At the London Diabetes Centre our pump training programme can be tailor-made to meet your individual needs. The number of appointments and hours required can be planned with the Diabetes Team to ensure you receive adequate training time.
Advantages of insulin pump therapy:
- Better control of your blood sugar levels, with fewer highs and lows.
- Help to prevent long-term complications
- Fewer injections – the cannula only needs replacing two or three times a week.
- More flexibility with what, when and how much you eat.
- Less risk of highs and lows when exercising.
- More predictable absorption of insulin than injections.
- Ability to change your basal (background) insulin if you’re ill.
- Greater accuracy in bringing down high blood sugar levels.
- Better management of blood sugar levels when travelling across time zones.
- Particularly beneficial during pregnancy
What pump types are available?
Pumps vary from being a tethered (line pump) or a patch pump. They also vary in colour, battery life, screen size and extra features, such as a remote control and linking to CGM’s. Our diabetes team will help you choose.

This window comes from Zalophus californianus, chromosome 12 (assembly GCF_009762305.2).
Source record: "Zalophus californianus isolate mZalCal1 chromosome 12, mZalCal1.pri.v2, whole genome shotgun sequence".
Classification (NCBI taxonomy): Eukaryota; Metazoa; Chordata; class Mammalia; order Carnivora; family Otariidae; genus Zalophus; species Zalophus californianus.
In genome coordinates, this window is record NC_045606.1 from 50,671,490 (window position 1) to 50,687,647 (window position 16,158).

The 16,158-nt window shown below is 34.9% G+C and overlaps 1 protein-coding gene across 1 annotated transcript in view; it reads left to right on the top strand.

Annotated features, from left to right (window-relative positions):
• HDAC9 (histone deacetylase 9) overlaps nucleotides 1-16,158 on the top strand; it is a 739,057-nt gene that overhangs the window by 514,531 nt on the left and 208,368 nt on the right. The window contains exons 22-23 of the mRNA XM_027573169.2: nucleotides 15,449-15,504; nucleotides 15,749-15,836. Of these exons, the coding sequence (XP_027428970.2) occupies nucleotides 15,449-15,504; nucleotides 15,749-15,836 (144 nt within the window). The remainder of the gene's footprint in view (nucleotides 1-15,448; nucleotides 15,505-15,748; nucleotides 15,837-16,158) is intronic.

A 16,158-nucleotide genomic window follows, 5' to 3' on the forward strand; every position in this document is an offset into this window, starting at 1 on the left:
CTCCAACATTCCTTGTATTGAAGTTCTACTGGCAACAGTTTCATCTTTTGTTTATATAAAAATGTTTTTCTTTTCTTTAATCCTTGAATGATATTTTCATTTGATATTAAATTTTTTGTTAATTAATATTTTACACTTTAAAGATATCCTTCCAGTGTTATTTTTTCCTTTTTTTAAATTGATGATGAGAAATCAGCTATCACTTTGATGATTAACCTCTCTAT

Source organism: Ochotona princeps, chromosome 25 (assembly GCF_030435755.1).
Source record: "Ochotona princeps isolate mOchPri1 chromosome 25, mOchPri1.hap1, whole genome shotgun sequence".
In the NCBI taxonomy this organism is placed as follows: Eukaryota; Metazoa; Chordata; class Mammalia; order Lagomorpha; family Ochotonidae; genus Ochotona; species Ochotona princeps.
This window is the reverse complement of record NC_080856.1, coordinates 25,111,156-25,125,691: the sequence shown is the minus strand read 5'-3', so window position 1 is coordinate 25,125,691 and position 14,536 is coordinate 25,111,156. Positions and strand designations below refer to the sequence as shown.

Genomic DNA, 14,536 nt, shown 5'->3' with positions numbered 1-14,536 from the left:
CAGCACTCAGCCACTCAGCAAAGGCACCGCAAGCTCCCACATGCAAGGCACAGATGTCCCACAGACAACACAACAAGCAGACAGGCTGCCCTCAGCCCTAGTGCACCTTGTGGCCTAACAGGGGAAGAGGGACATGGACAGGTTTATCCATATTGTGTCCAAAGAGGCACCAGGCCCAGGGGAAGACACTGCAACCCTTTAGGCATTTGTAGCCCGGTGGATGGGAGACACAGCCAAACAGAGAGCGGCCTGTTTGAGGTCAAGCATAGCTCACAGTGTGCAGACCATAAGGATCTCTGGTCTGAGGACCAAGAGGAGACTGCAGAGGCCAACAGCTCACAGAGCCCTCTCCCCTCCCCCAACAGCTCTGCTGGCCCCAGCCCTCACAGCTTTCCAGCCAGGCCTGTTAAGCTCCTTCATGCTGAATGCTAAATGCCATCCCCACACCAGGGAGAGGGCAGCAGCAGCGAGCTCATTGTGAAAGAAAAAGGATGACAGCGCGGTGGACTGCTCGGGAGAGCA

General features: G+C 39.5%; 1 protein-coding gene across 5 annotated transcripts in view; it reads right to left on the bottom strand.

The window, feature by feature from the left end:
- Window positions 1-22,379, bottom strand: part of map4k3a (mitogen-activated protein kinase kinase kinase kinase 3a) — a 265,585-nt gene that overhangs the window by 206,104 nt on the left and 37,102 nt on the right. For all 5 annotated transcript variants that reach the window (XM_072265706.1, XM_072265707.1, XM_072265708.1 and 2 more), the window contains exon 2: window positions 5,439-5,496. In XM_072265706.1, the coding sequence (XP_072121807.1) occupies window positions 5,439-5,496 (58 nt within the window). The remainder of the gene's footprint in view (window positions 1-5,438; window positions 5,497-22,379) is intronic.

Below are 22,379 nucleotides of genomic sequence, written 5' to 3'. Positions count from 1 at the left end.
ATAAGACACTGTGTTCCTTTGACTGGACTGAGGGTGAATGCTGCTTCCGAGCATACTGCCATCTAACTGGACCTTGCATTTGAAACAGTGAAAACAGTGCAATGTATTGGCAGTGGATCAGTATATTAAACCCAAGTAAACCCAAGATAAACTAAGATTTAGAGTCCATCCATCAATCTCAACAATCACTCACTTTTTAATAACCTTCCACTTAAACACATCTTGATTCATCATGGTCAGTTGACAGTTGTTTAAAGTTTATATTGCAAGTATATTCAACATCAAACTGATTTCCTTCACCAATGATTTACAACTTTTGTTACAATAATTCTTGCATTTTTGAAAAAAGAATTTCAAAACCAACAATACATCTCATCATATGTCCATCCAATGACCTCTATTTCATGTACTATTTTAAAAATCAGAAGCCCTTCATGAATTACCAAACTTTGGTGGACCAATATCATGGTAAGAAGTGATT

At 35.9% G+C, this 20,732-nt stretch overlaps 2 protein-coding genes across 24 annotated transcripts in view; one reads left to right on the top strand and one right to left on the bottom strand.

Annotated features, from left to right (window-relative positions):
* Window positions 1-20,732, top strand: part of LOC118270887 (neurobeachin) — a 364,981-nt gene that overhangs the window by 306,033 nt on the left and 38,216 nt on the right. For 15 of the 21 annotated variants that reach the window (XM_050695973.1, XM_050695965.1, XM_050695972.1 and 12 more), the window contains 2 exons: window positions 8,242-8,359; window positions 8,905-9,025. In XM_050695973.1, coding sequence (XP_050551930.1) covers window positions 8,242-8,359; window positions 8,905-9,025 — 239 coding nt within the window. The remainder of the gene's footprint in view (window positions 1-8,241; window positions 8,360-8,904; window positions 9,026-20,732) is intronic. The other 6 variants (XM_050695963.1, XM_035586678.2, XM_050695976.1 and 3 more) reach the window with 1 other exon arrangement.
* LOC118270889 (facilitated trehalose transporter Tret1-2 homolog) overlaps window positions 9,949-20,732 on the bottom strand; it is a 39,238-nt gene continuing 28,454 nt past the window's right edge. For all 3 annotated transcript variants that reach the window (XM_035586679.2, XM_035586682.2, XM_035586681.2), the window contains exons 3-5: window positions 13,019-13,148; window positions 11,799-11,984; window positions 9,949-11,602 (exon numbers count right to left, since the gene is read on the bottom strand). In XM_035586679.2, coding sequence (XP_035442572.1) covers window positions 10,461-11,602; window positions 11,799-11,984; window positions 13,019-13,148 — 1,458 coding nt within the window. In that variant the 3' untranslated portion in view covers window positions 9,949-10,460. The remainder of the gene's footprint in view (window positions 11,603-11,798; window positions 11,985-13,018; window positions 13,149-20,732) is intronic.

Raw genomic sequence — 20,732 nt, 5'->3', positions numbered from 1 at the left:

- Medtronic 640G. This is a predictive low glucose suspend pump
- Roche Accuchek Combo
- Dana Diabecare R and RS – full control with smartphone application
The iPORT Advance Injection Port
This is a clever device to help take away the stress and pain of insulin injections, and is very popular with young children.
At London Diabetes our pump training programme can be tailor-made to meet your individual needs. The numbers of appointments and hours required can be planned with the diabetes team to ensure you receive adequate training time.